What Are Bipolar Delusions and Who Experiences Them?

Bipolar Delusions and Delusional Thoughts (as a Result of Psychosis or Otherwise)

Bipolar DelusionsA delusional thought is symptomatic of a psychotic state, which is when you have an altered perception of reality.

Most bipolar delusions are grandiose, involving exaggerated feelings of power, wealth, sexual attractiveness, luck or insight. Many of these thoughts have religious connotations and beliefs about God.

Delusional thoughts can be very dangerous and may lead to reckless behavior, including overspending or hypersexuality.

Who Can Experience Bipolar Delusions?

Bipolar psychosis, and subsequent delusional thoughts, is usually a feature of severe mania in bipolar type 1 — it can also be associated with bipolar depression, but this is less common.

Studies have shown that approximately two-thirds of bipolar patients will experience at least one psychotic symptom over a lifetime.

When Did I First Experience Bipolar Delusions?

I vividly remember experiencing bipolar psychosis for the first time in 2008. However, I had no knowledge or education about mental health, so I had no idea what was happening to me at the time. It was absolutely petrifying.

The first time was hearing a man’s voice coming from inside the bedroom where I was sleeping, telling me he was coming to get me. His voice was low and threatening.

I ran into my friend’s bedroom, but when she woke I refused to tell her what I had heard. I knew there was no man in my bedroom, but I could hear a man’s voice.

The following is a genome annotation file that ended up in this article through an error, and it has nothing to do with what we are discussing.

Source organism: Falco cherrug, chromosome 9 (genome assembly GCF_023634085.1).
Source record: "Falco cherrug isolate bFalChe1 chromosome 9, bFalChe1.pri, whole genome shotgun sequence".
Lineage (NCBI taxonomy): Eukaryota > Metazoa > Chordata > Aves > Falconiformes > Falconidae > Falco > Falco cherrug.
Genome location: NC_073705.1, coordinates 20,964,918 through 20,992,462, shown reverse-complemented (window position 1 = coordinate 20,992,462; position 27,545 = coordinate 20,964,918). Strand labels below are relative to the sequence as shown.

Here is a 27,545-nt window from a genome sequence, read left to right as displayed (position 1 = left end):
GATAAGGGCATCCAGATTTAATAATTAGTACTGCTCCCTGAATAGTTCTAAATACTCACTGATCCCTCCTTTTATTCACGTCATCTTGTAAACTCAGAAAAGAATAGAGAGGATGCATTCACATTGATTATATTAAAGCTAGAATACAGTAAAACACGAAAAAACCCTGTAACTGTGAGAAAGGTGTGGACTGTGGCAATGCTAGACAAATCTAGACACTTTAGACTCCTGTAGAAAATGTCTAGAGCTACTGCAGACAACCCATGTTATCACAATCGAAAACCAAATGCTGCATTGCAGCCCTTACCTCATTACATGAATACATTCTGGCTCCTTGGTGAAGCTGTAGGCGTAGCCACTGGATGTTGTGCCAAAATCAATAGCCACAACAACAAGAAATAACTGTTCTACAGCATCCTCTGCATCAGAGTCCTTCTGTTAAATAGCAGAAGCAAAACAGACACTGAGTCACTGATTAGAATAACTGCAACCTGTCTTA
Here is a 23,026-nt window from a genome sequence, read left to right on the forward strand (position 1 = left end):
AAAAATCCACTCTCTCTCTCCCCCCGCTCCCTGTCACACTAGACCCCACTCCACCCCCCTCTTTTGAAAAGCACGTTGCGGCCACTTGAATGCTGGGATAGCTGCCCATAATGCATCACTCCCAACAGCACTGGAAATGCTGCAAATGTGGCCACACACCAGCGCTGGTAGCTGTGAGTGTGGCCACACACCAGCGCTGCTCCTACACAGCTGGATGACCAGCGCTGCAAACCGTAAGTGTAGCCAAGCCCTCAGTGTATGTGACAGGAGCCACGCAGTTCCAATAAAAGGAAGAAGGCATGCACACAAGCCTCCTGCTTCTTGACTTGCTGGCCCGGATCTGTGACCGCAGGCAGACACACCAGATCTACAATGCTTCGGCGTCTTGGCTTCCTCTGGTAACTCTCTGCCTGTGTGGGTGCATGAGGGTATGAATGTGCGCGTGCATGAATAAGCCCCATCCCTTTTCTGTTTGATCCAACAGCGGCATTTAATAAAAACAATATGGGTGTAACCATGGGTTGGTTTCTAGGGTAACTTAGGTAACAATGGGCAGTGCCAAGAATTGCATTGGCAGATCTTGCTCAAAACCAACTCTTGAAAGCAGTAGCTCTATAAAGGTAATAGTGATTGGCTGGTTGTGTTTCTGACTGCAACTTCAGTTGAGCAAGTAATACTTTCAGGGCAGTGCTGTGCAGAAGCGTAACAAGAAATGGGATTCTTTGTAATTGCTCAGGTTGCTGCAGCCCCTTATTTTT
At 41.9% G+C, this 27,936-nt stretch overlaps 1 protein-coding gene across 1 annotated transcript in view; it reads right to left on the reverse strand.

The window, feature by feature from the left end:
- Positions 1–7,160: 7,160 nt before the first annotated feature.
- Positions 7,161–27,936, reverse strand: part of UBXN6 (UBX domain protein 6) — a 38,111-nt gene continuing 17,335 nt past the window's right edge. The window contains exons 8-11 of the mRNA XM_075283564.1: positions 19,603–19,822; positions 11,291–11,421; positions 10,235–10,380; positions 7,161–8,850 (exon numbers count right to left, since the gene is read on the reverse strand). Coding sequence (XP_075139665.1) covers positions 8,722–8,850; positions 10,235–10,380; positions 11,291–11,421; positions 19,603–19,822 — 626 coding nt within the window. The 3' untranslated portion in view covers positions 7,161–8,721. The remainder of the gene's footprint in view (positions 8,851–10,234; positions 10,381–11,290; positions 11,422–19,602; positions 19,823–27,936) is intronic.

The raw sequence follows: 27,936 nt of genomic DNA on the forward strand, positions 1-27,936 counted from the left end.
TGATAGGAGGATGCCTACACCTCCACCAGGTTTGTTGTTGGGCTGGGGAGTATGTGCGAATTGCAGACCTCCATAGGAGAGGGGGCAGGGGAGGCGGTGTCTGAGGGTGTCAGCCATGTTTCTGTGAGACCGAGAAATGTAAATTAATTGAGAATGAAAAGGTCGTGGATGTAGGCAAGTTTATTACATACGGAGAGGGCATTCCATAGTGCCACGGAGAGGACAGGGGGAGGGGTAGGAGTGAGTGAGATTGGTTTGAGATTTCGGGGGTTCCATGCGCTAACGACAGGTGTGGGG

I thought I had gone completely mad. After the second time, I was inconsolable and told my friend to call an emergency helpline, which told me sleep and food deprivation may be the cause.

‘I Was Convinced I’d Lost My Mind’

My delusional beliefs came on slowly and were impossible to rationalize as clearly as recognizing there was no man in the room. I remember making my mum take me to an emergency clinic because I was convinced I’d lost my mind and needed serious help.

I sat with her and started talking about the family tree and how everyone interconnected. I believed I had a clear understanding of why every one of us behaved the way we did and how we forged relationships with each other.

I talked endlessly about my findings to my mum; looking back, she must have been very concerned. At this point I was undiagnosed and starting to behave irrationally.

I was over-exercising, being creative, irritable, suicidal, high, low, every which way you could imagine. I learnt at a later date I was rapid cycling with undiagnosed bipolar.

Grandiose Thoughts

As time went on, my thoughts became grander. I was looking at life as this big wondrous place that I could understand implicitly.

I felt as though life was like a chessboard and every person was merely a piece being moved around by God. I believed I understood deeply what was happening and therefore had a unique relationship with God.

At the same time, I believed I was invincible and could jump across busy roads. I was also shoplifting.

I don’t remember telling anyone about my relationship with God because it felt so special and personal that it wasn’t information to share with others. In my eyes, they didn’t understand like me and they wouldn’t get it.

I’m not even sure I told my psychiatrist in-depth about how I felt. I just explained that everything felt worldly, big and I was having ‘special’ thoughts.

After diagnosis, I was admitted into a psychiatric hospital, and in the throes of mania, other things were happening to me.

I spent days scouring fashion magazines and carefully constructing outfits that I used to parade around the wards confidently. I stopped wearing underwear and felt above everybody else.

It was another string to the bow of feeling invincible. Nothing felt like it could touch me.